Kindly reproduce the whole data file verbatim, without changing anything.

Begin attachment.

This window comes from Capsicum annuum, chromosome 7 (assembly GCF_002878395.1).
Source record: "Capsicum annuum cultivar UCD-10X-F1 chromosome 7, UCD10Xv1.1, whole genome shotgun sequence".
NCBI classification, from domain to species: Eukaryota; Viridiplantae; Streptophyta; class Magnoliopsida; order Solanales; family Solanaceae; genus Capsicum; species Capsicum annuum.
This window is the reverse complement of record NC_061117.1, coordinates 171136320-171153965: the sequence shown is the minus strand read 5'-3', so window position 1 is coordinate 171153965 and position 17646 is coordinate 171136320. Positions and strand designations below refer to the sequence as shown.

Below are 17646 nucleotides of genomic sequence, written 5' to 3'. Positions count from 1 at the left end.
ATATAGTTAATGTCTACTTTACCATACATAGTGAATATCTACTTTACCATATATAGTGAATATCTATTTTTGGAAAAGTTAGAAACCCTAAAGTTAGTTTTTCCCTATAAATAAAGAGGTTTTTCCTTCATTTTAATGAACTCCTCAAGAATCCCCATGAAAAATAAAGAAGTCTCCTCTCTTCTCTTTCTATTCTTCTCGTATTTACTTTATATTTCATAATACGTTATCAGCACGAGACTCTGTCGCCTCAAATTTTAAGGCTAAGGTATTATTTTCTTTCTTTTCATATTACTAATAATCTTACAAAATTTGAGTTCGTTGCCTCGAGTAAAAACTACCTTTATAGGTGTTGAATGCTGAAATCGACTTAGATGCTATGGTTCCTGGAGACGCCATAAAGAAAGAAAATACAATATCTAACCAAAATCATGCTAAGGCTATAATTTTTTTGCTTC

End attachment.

This window comes from Capsicum annuum, chromosome 7 (assembly GCF_002878395.1).
Source record: "Capsicum annuum cultivar UCD-10X-F1 chromosome 7, UCD10Xv1.1, whole genome shotgun sequence".
NCBI classification, from domain to species: Eukaryota; Viridiplantae; Streptophyta; class Magnoliopsida; order Solanales; family Solanaceae; genus Capsicum; species Capsicum annuum.
This window is the reverse complement of record NC_061117.1, coordinates 171136320-171153965: the sequence shown is the minus strand read 5'-3', so window position 1 is coordinate 171153965 and position 17646 is coordinate 171136320. Positions and strand designations below refer to the sequence as shown.

Below are 17646 nucleotides of genomic sequence, written 5' to 3'. Positions count from 1 at the left end.
ATATAGTTAATGTCTACTTTACCATACATAGTGAATATCTACTTTACCATATATAGTGAATATCTATTTTTGGAAAAGTTAGAAACCCTAAAGTTAGTTTTTCCCTATAAATAAAGAGGTTTTTCCTTCATTTTAATGAACTCCTCAAGAATCCCCATGAAAAATAAAGAAGTCTCCTCTCTTCTCTTTCTATTCTTCTCGTATTTACTTTATATTTCATAATACGTTATCAGCACGAGACTCTGTCGCCTCAAATTTTAAGGCTAAGGTATTATTTTCTTTCTTTTCATATTACTAATAATCTTACAAAATTTGAGTTCGTTGCCTCGAGTAAAAACTACCTTTATAGGTGTTGAATGCTGAAATCGACTTAGATGCTATGGTTCCTGGAGACGCCATAAAGAAAGAAAATACAATATCTAACCAAAATCATGCTAAGGCTATAATTTTTTTGCTTC